Mitsubishi Mirage (2013 – ) review
Read the Mitsubishi Mirage (2013 - ) car review by Auto Trader's motoring experts, covering price, specification, running costs, practicality, safety and how it drives
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The most basic Mirage is quite sparsely equipped – 1 trim has daytime running lights, split/folding rear seats and electric front windows – so we reckon it’s worth going for 2 trim, which adds welcome features, such as remote central locking, automatic wipers, a better stereo, air-conditioning and electric front windows. Top-of-the-range 3 trim adds front fog lamps, a leather steering wheel, parking sensors and climate control, but all that lifts the list price uncomfortably high.
In a world where first impressions last, the Mirage is not off to a good start: it can only be described as bland. It’s easy to find rivals that look more cute, more chic or more distinctive. You need to buy the most expensive 3-trimmed model to get standard alloy wheels, while the cheapest model misses out on the colour-coded door handles, tinted rear windows and rear spoiler that come on every other model.
Step inside a Mirage and you’d be forgiven for thinking that you had gone back in time. The plastics and switchgear look like they’ve been lifted straight from a late-‘90s supermini and nothing feels particularly well screwed together. While the dials are clear and easy to read, they look cheap and flimsy compared to what you’ll find in the Mirage’s key rivals – and it’s the same story on the centre console. The seats are also unacceptably hard and uncomfortable, too, and there’s no height adjustment on the driver’s seat on the most basic trim. Mind you, even on models with a height-adjustable seat, the range of adjustment is limited, while the steering wheel adjusts only for reach and the chunky rear pillars can restrict your rear three-quarter view.
There are two engines available with the Mirage, but we’ve only driven the more powerful of the two three-cylinder petrol units, the 79bhp 1.2-litre, which is only available with the upper two trim levels. It’s undeniably clean and economical, but it’s also very noisy and you have to keep working the vague gearbox to keep it on the boil. At least it performs reasonably well when you do that.
One of the Mirage’s saving graces is the generous amount of space on offer. As well as there being decent room up front, there is plenty of room in the back for two adults, and three children could fit with little or no trouble at all. What’s more, the five-door layout also means that it’s easy to get in and out. The boot is also reasonably large, capable of swallowing 235 litres of luggage, which is among the class-leaders.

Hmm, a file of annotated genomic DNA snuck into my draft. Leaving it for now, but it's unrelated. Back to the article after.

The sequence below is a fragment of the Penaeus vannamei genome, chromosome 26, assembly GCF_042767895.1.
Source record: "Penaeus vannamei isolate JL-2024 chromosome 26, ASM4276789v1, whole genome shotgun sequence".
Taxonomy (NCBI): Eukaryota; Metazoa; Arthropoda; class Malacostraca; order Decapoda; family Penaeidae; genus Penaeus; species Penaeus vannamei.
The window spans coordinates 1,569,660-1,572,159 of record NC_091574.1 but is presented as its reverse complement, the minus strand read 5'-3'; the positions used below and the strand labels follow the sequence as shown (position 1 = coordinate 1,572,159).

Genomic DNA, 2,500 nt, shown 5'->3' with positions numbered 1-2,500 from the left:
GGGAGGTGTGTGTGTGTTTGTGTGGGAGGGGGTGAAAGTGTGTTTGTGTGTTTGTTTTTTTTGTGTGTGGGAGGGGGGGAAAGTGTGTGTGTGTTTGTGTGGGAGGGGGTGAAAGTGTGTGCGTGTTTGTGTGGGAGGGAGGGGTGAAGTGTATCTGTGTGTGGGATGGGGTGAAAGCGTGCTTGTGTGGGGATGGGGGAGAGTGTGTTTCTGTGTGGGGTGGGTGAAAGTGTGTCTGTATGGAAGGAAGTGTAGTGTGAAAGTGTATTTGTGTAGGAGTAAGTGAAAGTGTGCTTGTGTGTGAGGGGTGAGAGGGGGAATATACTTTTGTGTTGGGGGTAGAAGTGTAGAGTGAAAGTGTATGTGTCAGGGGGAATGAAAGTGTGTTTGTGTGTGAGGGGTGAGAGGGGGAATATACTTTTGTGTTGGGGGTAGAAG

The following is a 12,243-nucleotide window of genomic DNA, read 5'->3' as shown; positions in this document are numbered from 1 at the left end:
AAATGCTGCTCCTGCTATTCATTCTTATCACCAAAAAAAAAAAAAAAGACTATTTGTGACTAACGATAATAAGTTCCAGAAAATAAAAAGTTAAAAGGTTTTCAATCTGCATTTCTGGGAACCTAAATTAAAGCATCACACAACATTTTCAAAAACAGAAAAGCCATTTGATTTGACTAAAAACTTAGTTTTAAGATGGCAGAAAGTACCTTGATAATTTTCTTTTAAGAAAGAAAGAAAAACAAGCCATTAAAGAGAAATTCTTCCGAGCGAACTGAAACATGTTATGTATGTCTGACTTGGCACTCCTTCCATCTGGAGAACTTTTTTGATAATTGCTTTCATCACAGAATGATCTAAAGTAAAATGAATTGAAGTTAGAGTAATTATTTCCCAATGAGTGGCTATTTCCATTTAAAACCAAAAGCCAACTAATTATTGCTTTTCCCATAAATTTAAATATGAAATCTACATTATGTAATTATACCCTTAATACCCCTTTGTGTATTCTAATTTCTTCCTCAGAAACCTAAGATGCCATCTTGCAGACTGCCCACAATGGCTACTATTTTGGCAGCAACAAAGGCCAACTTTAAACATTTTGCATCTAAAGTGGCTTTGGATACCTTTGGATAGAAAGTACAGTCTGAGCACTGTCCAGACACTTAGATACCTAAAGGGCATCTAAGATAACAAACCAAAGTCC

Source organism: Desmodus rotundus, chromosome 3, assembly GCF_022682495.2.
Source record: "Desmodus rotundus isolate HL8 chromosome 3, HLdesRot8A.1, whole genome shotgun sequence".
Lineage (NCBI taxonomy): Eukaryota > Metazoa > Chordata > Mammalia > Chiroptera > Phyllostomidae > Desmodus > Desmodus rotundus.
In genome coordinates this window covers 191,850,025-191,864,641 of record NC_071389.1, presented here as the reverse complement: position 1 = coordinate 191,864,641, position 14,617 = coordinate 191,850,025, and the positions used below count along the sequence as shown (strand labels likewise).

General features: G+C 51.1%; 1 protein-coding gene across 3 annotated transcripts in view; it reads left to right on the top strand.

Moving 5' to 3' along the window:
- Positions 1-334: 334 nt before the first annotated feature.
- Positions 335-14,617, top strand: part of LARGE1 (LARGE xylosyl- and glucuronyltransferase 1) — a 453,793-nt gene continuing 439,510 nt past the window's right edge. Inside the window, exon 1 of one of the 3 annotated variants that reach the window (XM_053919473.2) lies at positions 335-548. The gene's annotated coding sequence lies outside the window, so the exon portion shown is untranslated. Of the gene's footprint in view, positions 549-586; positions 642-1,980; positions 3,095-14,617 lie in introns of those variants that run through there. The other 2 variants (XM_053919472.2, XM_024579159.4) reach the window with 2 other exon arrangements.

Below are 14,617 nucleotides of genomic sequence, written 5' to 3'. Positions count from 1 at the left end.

According to figures from Warranty Direct, Mitsubishi cars are about average when it comes to reliability. However, it’s more encouraging to see that the Mirage’s predecessor, the Colt, has been very reliable; and, the Mirage has a three-year, unlimited-mileage warranty, including three years’ pan-European breakdown and recovery service.
Ride and handling
Despite the Mirage’s low weight, it never feels nimble or sharp. The controls lack any semblance of crispness and the large steering wheel makes manoeuvring the car more difficult. To make matters worse, the car rolls and lurches through sharp direction changes, which – combined with a ride that gets worse as the speed rises – means it gets nowhere near the class-leaders in terms of dynamic entertainment or capability.
The Mirage looks a cheap car on the face of it, but look more closely and you realise that you need to buy one of the higher trims to get decent equipment – which is when the car’s financial advantages over its rivals start to diminish. On the other hand, every model averages well over 60mpg and none has CO2 emissions of more than 100g/km, which keeps fuel and tax bills down. The only area where the Mirage is notably beaten by its rivals is in insurance, as many other city cars are in much lower groups.
Every model in the range has the same list of safety features – and it’s a very comprehensive one. As well as anti-lock brakes and stability/traction control, the standard kit includes twin front, side and curtain airbags, and ISOFIX child seat mountings on the rear seats. However, the car is yet to be tested by Euro NCAP, so we have no independent assessment of the car’s safety.
The low emissions and good fuel economy of the Mirage look attractive, and the standard safety kit is impressive, but you’ll have to be willing to put up with some major weaknesses if you want to buy and live with a Mirage.